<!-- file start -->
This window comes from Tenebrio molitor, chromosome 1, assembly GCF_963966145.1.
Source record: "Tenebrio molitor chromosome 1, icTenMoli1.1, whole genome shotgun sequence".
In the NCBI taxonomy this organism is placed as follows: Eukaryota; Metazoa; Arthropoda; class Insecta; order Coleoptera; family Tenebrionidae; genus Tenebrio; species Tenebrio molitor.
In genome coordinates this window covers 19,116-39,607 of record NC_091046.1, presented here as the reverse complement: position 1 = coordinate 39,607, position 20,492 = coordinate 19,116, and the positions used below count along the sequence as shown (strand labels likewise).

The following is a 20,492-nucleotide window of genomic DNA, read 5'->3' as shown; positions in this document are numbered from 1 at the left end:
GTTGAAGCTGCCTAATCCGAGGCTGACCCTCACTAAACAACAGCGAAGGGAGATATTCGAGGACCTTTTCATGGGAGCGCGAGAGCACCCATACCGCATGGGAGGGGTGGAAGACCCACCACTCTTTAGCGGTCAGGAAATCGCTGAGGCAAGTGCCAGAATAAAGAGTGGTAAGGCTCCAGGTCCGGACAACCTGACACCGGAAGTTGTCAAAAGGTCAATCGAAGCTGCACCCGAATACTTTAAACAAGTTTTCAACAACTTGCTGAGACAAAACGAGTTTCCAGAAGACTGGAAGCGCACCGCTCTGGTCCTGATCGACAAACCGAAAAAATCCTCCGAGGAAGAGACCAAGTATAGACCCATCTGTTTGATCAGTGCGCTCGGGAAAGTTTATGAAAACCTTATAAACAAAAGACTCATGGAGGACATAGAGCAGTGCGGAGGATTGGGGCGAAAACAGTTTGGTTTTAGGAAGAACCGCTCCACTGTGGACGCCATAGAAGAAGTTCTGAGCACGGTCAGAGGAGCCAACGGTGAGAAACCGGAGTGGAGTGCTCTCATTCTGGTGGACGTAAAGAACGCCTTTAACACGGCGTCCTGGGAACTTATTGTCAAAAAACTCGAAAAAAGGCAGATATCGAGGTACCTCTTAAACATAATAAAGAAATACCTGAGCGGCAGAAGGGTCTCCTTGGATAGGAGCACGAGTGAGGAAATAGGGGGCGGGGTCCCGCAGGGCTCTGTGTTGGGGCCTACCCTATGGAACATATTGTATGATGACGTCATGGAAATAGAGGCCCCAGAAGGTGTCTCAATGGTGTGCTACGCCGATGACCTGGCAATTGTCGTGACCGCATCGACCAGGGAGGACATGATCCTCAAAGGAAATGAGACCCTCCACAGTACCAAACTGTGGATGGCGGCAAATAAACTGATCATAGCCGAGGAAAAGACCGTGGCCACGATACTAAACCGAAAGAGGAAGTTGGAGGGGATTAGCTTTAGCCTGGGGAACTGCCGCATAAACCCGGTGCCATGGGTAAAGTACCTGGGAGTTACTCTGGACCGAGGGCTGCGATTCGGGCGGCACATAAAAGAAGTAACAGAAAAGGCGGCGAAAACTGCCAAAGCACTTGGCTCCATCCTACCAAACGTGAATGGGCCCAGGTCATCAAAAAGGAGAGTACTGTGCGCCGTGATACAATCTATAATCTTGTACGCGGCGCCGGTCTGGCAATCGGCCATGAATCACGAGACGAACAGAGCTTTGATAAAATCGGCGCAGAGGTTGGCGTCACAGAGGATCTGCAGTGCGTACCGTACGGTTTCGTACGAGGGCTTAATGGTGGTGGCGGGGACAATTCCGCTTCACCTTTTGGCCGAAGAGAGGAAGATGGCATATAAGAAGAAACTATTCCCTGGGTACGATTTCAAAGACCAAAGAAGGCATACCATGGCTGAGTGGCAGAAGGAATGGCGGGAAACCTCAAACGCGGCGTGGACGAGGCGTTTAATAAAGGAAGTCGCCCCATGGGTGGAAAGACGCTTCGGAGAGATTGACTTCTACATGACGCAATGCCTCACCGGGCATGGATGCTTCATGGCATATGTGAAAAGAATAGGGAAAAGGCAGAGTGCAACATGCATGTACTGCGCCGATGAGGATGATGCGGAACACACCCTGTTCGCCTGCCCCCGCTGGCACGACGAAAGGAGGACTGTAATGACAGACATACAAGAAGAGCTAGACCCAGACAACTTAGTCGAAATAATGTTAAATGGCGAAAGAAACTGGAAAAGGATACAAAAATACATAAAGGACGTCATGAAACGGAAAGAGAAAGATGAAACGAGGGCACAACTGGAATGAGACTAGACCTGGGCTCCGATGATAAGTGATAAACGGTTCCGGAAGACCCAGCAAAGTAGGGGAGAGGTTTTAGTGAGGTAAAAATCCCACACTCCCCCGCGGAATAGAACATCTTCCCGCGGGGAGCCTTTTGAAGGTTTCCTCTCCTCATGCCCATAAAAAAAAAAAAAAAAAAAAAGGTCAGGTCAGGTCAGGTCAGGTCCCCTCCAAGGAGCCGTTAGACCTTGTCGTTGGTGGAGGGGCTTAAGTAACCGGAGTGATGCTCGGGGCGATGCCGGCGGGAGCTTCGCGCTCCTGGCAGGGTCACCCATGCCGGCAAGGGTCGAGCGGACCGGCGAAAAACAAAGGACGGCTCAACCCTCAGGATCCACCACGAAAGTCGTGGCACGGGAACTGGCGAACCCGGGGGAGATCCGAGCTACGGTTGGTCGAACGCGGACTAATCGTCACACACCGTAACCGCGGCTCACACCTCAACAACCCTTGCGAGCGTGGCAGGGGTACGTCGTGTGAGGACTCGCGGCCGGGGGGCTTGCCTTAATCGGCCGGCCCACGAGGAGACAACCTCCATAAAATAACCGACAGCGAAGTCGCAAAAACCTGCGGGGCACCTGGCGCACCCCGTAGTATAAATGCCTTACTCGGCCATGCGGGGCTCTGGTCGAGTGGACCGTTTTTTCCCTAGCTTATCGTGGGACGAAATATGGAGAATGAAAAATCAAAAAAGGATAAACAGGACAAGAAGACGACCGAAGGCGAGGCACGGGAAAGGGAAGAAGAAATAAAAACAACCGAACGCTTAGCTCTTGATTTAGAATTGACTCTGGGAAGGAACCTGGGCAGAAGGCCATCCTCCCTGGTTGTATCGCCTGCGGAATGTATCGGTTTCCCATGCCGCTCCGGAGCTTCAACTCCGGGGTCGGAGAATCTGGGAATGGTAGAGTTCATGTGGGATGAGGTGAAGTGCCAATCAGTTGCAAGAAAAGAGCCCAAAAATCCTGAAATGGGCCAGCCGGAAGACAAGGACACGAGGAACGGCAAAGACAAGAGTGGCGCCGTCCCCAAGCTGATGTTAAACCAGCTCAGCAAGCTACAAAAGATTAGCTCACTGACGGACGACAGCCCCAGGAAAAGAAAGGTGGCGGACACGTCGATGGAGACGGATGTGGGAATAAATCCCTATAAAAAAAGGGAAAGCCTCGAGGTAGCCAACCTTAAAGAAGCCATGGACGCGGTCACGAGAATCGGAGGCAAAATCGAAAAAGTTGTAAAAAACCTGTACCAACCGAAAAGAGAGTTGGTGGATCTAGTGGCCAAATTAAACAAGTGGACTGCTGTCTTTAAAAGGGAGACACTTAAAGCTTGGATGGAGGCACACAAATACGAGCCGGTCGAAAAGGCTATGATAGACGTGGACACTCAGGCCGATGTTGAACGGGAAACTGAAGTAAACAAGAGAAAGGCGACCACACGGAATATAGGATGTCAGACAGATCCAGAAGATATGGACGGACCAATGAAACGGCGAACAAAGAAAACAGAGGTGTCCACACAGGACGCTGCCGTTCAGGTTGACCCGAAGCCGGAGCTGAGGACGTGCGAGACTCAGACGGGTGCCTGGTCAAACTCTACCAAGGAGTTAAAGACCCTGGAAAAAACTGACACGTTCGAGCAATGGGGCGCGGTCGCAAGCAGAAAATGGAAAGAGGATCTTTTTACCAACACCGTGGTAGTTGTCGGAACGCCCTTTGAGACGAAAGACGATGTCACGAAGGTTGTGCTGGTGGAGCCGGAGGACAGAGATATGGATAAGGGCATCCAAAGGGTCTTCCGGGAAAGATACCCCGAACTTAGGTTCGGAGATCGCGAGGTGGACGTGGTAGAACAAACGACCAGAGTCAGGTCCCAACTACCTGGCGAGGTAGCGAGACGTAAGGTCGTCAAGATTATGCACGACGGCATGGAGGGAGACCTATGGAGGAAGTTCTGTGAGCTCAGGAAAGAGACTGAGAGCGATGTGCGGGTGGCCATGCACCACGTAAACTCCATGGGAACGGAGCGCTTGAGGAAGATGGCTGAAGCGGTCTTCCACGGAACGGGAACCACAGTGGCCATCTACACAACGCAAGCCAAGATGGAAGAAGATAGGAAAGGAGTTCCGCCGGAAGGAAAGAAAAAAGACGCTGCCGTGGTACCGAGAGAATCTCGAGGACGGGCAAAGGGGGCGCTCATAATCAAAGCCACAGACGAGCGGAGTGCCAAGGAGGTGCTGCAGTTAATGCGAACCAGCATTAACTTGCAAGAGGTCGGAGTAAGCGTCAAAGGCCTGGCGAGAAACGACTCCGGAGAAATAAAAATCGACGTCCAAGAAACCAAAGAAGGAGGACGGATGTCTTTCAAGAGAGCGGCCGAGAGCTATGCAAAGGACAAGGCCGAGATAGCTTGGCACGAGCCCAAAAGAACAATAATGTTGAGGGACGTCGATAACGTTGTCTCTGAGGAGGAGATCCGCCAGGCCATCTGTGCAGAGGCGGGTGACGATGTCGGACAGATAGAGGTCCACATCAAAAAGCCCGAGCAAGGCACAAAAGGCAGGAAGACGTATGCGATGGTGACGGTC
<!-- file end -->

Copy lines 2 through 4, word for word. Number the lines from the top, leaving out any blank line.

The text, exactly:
Source record: "Tenebrio molitor chromosome 1, icTenMoli1.1, whole genome shotgun sequence".
In the NCBI taxonomy this organism is placed as follows: Eukaryota; Metazoa; Arthropoda; class Insecta; order Coleoptera; family Tenebrionidae; genus Tenebrio; species Tenebrio molitor.
In genome coordinates this window covers 19,116-39,607 of record NC_091046.1, presented here as the reverse complement: position 1 = coordinate 39,607, position 20,492 = coordinate 19,116, and the positions used below count along the sequence as shown (strand labels likewise).